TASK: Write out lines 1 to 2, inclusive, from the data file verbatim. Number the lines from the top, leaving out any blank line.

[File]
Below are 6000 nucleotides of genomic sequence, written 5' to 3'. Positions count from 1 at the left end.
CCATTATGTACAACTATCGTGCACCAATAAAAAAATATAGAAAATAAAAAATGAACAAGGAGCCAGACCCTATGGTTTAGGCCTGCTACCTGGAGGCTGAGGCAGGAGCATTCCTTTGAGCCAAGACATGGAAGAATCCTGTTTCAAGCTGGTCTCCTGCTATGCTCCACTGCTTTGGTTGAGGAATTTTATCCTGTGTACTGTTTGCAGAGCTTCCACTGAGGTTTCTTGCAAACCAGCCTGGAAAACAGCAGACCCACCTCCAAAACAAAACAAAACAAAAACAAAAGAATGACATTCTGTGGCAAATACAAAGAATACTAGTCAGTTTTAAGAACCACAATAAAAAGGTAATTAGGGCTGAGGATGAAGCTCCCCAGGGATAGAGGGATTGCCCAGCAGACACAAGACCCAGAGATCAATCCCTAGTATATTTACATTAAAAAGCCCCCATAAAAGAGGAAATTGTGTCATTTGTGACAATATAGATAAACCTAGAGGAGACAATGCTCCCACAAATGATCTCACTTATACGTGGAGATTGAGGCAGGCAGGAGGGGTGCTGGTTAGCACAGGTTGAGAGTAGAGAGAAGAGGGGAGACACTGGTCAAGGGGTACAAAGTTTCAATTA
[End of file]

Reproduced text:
Below are 6000 nucleotides of genomic sequence, written 5' to 3'. Positions count from 1 at the left end.
CCATTATGTACAACTATCGTGCACCAATAAAAAAATATAGAAAATAAAAAATGAACAAGGAGCCAGACCCTATGGTTTAGGCCTGCTACCTGGAGGCTGAGGCAGGAGCATTCCTTTGAGCCAAGACATGGAAGAATCCTGTTTCAAGCTGGTCTCCTGCTATGCTCCACTGCTTTGGTTGAGGAATTTTATCCTGTGTACTGTTTGCAGAGCTTCCACTGAGGTTTCTTGCAAACCAGCCTGGAAAACAGCAGACCCACCTCCAAAACAAAACAAAACAAAAACAAAAGAATGACATTCTGTGGCAAATACAAAGAATACTAGTCAGTTTTAAGAACCACAATAAAAAGGTAATTAGGGCTGAGGATGAAGCTCCCCAGGGATAGAGGGATTGCCCAGCAGACACAAGACCCAGAGATCAATCCCTAGTATATTTACATTAAAAAGCCCCCATAAAAGAGGAAATTGTGTCATTTGTGACAATATAGATAAACCTAGAGGAGACAATGCTCCCACAAATGATCTCACTTATACGTGGAGATTGAGGCAGGCAGGAGGGGTGCTGGTTAGCACAGGTTGAGAGTAGAGAGAAGAGGGGAGACACTGGTCAAGGGGTACAAAGTTTCAATTA